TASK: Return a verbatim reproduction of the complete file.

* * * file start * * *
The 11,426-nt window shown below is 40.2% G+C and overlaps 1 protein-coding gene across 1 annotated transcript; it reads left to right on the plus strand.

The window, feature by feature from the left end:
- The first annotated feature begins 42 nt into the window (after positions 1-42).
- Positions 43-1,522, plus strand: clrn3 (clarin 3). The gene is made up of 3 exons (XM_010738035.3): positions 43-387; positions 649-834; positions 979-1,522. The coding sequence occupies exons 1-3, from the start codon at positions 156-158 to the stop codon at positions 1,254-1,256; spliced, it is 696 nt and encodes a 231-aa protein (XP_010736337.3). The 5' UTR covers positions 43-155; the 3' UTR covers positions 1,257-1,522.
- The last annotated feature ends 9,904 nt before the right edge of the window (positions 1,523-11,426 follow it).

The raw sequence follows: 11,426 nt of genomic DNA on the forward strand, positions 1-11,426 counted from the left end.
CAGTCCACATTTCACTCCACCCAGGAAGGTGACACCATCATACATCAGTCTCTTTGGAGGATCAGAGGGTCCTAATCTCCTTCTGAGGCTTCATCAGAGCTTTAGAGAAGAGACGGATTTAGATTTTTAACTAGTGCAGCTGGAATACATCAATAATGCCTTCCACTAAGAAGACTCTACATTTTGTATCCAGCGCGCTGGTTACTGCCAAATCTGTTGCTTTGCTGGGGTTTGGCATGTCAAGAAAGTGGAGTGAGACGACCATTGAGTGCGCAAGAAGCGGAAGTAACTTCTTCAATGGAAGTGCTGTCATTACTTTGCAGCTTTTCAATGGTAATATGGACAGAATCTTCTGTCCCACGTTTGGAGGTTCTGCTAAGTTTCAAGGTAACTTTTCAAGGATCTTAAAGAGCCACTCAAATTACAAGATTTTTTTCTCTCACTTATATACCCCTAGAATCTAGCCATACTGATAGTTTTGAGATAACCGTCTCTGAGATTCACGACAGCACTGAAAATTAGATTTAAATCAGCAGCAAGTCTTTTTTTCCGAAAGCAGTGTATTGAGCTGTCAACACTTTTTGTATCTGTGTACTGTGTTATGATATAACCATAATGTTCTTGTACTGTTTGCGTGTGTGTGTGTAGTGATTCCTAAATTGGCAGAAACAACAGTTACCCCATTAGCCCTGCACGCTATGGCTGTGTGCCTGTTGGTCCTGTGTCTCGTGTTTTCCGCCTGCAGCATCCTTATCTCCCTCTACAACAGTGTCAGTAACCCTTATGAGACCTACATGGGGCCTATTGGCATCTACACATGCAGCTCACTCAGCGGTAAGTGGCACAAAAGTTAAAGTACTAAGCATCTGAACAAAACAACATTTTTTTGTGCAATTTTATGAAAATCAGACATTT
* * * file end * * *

The 11,426-nt window shown below is 40.2% G+C and overlaps 1 protein-coding gene across 1 annotated transcript; it reads left to right on the plus strand.

The window, feature by feature from the left end:
- The first annotated feature begins 42 nt into the window (after positions 1-42).
- Positions 43-1,522, plus strand: clrn3 (clarin 3). The gene is made up of 3 exons (XM_010738035.3): positions 43-387; positions 649-834; positions 979-1,522. The coding sequence occupies exons 1-3, from the start codon at positions 156-158 to the stop codon at positions 1,254-1,256; spliced, it is 696 nt and encodes a 231-aa protein (XP_010736337.3). The 5' UTR covers positions 43-155; the 3' UTR covers positions 1,257-1,522.
- The last annotated feature ends 9,904 nt before the right edge of the window (positions 1,523-11,426 follow it).

The raw sequence follows: 11,426 nt of genomic DNA on the forward strand, positions 1-11,426 counted from the left end.
CAGTCCACATTTCACTCCACCCAGGAAGGTGACACCATCATACATCAGTCTCTTTGGAGGATCAGAGGGTCCTAATCTCCTTCTGAGGCTTCATCAGAGCTTTAGAGAAGAGACGGATTTAGATTTTTAACTAGTGCAGCTGGAATACATCAATAATGCCTTCCACTAAGAAGACTCTACATTTTGTATCCAGCGCGCTGGTTACTGCCAAATCTGTTGCTTTGCTGGGGTTTGGCATGTCAAGAAAGTGGAGTGAGACGACCATTGAGTGCGCAAGAAGCGGAAGTAACTTCTTCAATGGAAGTGCTGTCATTACTTTGCAGCTTTTCAATGGTAATATGGACAGAATCTTCTGTCCCACGTTTGGAGGTTCTGCTAAGTTTCAAGGTAACTTTTCAAGGATCTTAAAGAGCCACTCAAATTACAAGATTTTTTTCTCTCACTTATATACCCCTAGAATCTAGCCATACTGATAGTTTTGAGATAACCGTCTCTGAGATTCACGACAGCACTGAAAATTAGATTTAAATCAGCAGCAAGTCTTTTTTTCCGAAAGCAGTGTATTGAGCTGTCAACACTTTTTGTATCTGTGTACTGTGTTATGATATAACCATAATGTTCTTGTACTGTTTGCGTGTGTGTGTGTAGTGATTCCTAAATTGGCAGAAACAACAGTTACCCCATTAGCCCTGCACGCTATGGCTGTGTGCCTGTTGGTCCTGTGTCTCGTGTTTTCCGCCTGCAGCATCCTTATCTCCCTCTACAACAGTGTCAGTAACCCTTATGAGACCTACATGGGGCCTATTGGCATCTACACATGCAGCTCACTCAGCGGTAAGTGGCACAAAAGTTAAAGTACTAAGCATCTGAACAAAACAACATTTTTTTGTGCAATTTTATGAAAATCAGACATTT